Originally written for Metal Monuments
As is often the case with bands whose legacies were unquestionably formed many years ago and today have no hope of ever topping I have a hard time working out what to make of their latest release. The teenage fan in me wishes for them to not change the template that many them so strong but the realist accepts this doesn't happen, and for the best. Which brings me to Candlemass, the kings of doom. Their recent releases have indeed been good, as seen by 2009's "Death Magic Doom" and now "Psalms for the Dead" but the majesty of the earlier material feels a long way from the modern, heavy sound we have here on album no. 11.
Recorded with erstwhile Solitude Aeturnus vocalist Rob Lowe who has since left since release, "Psalms…" sees Candlemass looking to solidify their position as the doom headliner of 2012, even if newer, younger bands have released better, more essential albums in recent years. The pace of their tomes these days hovers at more of a slow-medium rather than the dead slow of old, with time spent split between the lurching of "The Sound of Dying Demons", the psychedelic "Waterwitch", a more upbeat "Prophet" and the epic title-track. The use of keyboards, tuned to sound as an organist does in an old church, add an extra dimension to the periods where their usage accompanies the lead guitar and main riff (as in "Psalms for the Dead") or as a song-leading element like in "The Killing of the Sun". As someone not usually too taken by the sounds of keyboard I can vouch for their justified and elegant usage here, the difference being the experience of bassist and songwriter Leif Edling in knowing how to nail the true feeling of doom at a whim. Added to all, the bands knack of writing a great vocal harmony; done previously in recent years with "Of Stars and Smoke" on "King of the Grey Islands", the leading one found in this here title track (yes that track again) with Lowe's recognisable crooning will knock the socks off you.
Not all moments are quite so solid - notably closer "Black As Time" which is a total waste of 7 minutes, and much of "Siren Song" which plods along despite the best hammond efforts of Opeth's Per Wiberg - but for a band so steeped in doom (and metal) heritage there is much to admire and like on "Psalms for the Dead". Best post-Y2K album from the Swedes? A hard one to call given the consistency of all four, but a worthy addition to a catalogue already bursting with doom greatness.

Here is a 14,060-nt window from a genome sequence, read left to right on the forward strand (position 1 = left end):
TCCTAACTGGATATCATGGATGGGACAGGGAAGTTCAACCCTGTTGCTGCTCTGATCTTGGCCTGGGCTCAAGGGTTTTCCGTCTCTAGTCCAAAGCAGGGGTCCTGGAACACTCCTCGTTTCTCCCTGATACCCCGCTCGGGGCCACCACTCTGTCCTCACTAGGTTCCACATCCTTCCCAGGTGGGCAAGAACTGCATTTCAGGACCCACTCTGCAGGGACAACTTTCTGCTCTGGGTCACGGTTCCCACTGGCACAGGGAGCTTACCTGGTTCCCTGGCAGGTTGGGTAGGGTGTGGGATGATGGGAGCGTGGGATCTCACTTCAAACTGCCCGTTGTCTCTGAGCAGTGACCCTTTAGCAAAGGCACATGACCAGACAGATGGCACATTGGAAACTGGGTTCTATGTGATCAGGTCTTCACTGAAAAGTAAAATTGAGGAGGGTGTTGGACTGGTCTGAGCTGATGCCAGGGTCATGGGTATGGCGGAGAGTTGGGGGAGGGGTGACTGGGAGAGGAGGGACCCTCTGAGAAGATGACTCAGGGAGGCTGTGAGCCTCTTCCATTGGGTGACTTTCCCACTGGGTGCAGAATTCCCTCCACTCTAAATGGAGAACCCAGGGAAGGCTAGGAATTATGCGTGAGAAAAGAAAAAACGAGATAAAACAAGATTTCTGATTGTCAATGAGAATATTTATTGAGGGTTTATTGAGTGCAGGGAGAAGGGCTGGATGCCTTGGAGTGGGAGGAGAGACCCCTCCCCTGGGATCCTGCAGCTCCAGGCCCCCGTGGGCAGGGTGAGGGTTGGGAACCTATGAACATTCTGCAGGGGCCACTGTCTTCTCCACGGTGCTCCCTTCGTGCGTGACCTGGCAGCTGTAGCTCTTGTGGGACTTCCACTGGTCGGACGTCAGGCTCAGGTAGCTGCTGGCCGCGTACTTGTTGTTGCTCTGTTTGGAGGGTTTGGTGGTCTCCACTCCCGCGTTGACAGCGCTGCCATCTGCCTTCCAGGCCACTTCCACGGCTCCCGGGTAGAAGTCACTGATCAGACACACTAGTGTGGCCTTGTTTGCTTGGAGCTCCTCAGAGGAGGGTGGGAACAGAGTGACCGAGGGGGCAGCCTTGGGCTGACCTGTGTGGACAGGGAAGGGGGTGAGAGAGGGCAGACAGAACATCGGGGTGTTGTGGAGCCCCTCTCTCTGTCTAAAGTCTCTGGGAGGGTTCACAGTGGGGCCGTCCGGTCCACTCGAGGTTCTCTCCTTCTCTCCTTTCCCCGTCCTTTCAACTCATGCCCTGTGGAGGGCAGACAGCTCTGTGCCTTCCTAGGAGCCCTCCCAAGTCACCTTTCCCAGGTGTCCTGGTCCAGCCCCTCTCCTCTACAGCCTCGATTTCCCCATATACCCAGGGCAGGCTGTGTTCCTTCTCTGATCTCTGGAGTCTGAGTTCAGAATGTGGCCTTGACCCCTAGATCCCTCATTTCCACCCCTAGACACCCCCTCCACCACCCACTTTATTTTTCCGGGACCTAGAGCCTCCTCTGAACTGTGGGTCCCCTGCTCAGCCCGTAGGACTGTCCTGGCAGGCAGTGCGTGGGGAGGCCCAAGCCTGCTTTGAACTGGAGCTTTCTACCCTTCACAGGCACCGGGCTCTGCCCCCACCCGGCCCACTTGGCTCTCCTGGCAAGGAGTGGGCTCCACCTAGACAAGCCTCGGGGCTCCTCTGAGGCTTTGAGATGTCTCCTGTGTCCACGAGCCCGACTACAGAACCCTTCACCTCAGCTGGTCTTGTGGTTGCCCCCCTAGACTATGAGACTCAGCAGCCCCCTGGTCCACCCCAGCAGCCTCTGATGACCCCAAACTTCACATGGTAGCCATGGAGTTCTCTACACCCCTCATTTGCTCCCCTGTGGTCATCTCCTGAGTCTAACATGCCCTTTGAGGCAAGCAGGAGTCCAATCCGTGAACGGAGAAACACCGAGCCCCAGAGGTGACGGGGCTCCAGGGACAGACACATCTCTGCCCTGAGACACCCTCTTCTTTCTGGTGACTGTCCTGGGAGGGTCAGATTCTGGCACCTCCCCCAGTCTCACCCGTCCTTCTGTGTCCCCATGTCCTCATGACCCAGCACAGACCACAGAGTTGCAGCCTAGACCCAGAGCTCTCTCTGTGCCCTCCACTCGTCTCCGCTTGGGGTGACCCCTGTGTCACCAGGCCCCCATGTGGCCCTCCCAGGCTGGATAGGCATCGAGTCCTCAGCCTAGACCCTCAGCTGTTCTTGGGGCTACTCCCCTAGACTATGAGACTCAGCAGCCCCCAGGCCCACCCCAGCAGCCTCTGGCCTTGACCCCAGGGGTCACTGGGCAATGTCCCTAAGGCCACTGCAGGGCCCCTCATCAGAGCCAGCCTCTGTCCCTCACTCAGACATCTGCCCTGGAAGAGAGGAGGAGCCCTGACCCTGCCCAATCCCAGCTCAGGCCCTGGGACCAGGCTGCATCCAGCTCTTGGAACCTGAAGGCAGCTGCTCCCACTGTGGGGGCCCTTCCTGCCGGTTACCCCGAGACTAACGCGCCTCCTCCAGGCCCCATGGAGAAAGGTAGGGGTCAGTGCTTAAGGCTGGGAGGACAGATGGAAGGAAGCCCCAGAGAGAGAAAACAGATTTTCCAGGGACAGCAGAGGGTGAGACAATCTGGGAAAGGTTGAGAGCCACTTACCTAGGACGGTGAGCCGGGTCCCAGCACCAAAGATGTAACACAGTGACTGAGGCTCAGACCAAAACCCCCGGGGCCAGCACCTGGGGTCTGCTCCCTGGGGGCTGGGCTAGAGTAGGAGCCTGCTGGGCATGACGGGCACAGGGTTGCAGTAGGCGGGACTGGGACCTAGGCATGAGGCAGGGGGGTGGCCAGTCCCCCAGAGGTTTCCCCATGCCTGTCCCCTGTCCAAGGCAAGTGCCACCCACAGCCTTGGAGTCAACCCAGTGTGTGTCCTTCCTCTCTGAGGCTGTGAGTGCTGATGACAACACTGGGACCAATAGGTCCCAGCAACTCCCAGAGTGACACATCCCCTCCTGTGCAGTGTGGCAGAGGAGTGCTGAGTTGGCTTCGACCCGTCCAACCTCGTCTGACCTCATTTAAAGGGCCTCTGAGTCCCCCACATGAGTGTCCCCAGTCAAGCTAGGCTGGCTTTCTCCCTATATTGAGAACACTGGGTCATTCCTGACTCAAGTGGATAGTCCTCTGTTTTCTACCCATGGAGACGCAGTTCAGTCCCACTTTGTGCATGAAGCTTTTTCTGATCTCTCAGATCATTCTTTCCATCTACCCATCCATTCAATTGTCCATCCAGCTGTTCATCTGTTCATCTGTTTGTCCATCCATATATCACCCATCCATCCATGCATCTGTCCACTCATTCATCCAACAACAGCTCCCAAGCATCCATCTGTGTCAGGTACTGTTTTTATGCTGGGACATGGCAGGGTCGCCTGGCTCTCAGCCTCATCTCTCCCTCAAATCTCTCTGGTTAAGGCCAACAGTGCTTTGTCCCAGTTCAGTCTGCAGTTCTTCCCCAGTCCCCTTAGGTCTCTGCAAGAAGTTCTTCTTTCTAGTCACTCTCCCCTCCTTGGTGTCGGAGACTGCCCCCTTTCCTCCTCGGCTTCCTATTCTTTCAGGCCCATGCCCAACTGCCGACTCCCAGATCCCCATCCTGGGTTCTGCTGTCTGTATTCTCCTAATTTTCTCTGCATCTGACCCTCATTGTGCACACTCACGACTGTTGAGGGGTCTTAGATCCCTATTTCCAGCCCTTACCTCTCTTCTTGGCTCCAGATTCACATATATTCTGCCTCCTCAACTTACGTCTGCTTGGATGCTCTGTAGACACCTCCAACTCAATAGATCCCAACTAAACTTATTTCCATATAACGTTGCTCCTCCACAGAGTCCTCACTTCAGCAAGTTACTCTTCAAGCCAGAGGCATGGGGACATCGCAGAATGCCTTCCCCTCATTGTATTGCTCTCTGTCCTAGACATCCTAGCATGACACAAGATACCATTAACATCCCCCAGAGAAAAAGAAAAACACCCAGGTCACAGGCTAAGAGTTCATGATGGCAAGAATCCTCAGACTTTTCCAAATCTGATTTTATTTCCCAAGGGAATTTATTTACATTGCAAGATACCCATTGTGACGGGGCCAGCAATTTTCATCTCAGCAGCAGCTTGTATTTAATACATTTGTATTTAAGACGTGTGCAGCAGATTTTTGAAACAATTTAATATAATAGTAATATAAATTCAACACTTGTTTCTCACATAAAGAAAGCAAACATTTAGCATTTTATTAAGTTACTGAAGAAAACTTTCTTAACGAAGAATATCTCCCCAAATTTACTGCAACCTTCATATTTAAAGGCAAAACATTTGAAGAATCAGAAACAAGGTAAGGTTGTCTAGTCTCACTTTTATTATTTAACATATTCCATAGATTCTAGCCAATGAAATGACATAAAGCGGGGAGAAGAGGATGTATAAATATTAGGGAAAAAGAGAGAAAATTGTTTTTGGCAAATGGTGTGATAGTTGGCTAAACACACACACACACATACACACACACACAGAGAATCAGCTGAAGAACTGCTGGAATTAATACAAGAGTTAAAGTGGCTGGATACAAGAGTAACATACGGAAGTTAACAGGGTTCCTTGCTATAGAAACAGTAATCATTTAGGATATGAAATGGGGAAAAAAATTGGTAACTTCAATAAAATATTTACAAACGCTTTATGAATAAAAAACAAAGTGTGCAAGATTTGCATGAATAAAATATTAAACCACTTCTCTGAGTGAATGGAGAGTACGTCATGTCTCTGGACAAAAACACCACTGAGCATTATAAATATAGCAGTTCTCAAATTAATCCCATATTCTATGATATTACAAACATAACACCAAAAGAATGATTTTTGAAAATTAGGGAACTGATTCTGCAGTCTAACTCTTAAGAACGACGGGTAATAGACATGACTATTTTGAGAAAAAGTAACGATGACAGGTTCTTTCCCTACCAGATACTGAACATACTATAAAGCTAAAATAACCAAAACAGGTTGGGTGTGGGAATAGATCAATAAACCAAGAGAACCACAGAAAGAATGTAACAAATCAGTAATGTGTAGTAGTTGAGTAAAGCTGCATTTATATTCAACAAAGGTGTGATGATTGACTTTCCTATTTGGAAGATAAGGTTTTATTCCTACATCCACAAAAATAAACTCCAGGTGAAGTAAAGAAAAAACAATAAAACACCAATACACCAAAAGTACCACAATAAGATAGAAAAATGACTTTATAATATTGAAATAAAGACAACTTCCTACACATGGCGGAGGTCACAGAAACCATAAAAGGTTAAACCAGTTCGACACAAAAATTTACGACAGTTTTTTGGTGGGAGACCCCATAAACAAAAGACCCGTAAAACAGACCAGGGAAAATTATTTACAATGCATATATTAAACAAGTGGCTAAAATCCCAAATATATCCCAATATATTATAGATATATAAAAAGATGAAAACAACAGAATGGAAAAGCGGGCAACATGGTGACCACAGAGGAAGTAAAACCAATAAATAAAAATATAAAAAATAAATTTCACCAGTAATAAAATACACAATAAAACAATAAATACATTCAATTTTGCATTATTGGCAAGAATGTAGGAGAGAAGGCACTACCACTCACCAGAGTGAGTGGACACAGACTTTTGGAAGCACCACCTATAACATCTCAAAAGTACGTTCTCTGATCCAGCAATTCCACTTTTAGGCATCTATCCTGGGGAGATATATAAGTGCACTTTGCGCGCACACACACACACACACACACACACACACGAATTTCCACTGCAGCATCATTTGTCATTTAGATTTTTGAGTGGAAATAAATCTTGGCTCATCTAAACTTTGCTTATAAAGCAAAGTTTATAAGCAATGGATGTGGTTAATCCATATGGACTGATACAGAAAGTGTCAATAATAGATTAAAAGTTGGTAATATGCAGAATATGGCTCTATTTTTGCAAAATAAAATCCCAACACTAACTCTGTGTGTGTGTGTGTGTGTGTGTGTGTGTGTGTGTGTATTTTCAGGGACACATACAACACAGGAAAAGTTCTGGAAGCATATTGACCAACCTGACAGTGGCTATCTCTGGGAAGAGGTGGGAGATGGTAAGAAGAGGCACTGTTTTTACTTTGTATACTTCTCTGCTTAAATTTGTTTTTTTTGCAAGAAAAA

Originally written for www.Rockfreaks.net
With the start of yet another month of pure Metal taking us on a roller coaster ride, it is time we bid farewell to one of the greats, who steered this ride and touched our hearts with their music. Candlemass, the Black Sabbath of Doom Metal, have now released their final studio album Psalms for the Dead, waving their fans a final goodbye in style! This album is a perfect example of how a band should end their career in the studio. From sheer evil and diabolic riffs too some face melting solos, the album has it all! But sadly, just when Robert Lowe began to hit the right note to fit in the band through this album, he was announced no longer a part of the band quite recently.
The opening track, “Prophet” was a great start to the album with the typical elements of doom embedded in it. This makes you crave for some more and as you move to the next track, you will be greeted with a tweak of a surprise with “Dancing in the Temple”. This song seemed to deviate slightly from their heavy, slow and haunting sound to more of a slow power metal inclination. This song sets you right into the mood for more of Candlemass, with 3 blistering solos. Noticeably, almost every song treats you with some diverse solos by Lars Johansson. Per Wiberg (ex-Opeth) has added his own spices to this well cooked piece of art with a beautiful solo in the “Siren Song” on the keys.
Every song in the album has a different feel to it. Like, “Killing of the Sun” gives you a total Black Sabbath feel to your ears. Not to forget, Leif Edling has done a fabulous job on the bass with some hot and heavy portions in “Black as Time”. I certainly expected some intricate acoustic guitar magic like that of the most well-known song of the band, “Solitude”, from their first album Epicus Doomicus Metallicus. But setting that apart, this album seems flawless, and yet another masterpiece!